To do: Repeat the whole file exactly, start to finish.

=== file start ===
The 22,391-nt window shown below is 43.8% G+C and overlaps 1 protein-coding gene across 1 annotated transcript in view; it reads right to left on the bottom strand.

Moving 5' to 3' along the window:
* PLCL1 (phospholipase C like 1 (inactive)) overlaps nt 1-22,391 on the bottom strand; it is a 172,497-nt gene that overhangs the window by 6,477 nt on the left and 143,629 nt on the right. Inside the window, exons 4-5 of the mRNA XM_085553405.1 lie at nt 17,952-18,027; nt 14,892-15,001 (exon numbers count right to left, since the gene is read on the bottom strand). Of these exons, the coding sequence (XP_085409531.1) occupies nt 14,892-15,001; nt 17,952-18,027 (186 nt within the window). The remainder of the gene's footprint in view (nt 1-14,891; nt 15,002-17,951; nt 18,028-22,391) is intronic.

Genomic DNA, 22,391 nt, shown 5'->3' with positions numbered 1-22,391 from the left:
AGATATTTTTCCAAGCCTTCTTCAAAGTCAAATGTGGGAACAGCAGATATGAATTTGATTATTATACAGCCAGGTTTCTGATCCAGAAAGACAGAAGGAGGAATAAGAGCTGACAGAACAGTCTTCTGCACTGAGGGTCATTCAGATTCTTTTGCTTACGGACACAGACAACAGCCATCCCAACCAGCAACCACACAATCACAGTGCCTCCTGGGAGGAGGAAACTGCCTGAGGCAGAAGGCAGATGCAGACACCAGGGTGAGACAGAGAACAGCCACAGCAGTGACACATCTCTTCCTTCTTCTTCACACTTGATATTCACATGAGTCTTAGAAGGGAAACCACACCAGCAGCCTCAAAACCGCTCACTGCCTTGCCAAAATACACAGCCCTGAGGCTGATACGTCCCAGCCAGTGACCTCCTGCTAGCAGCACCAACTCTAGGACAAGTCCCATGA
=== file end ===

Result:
The 22,391-nt window shown below is 43.8% G+C and overlaps 1 protein-coding gene across 1 annotated transcript in view; it reads right to left on the bottom strand.

Moving 5' to 3' along the window:
* PLCL1 (phospholipase C like 1 (inactive)) overlaps nt 1-22,391 on the bottom strand; it is a 172,497-nt gene that overhangs the window by 6,477 nt on the left and 143,629 nt on the right. Inside the window, exons 4-5 of the mRNA XM_085553405.1 lie at nt 17,952-18,027; nt 14,892-15,001 (exon numbers count right to left, since the gene is read on the bottom strand). Of these exons, the coding sequence (XP_085409531.1) occupies nt 14,892-15,001; nt 17,952-18,027 (186 nt within the window). The remainder of the gene's footprint in view (nt 1-14,891; nt 15,002-17,951; nt 18,028-22,391) is intronic.

Genomic DNA, 22,391 nt, shown 5'->3' with positions numbered 1-22,391 from the left:
AGATATTTTTCCAAGCCTTCTTCAAAGTCAAATGTGGGAACAGCAGATATGAATTTGATTATTATACAGCCAGGTTTCTGATCCAGAAAGACAGAAGGAGGAATAAGAGCTGACAGAACAGTCTTCTGCACTGAGGGTCATTCAGATTCTTTTGCTTACGGACACAGACAACAGCCATCCCAACCAGCAACCACACAATCACAGTGCCTCCTGGGAGGAGGAAACTGCCTGAGGCAGAAGGCAGATGCAGACACCAGGGTGAGACAGAGAACAGCCACAGCAGTGACACATCTCTTCCTTCTTCTTCACACTTGATATTCACATGAGTCTTAGAAGGGAAACCACACCAGCAGCCTCAAAACCGCTCACTGCCTTGCCAAAATACACAGCCCTGAGGCTGATACGTCCCAGCCAGTGACCTCCTGCTAGCAGCACCAACTCTAGGACAAGTCCCATGA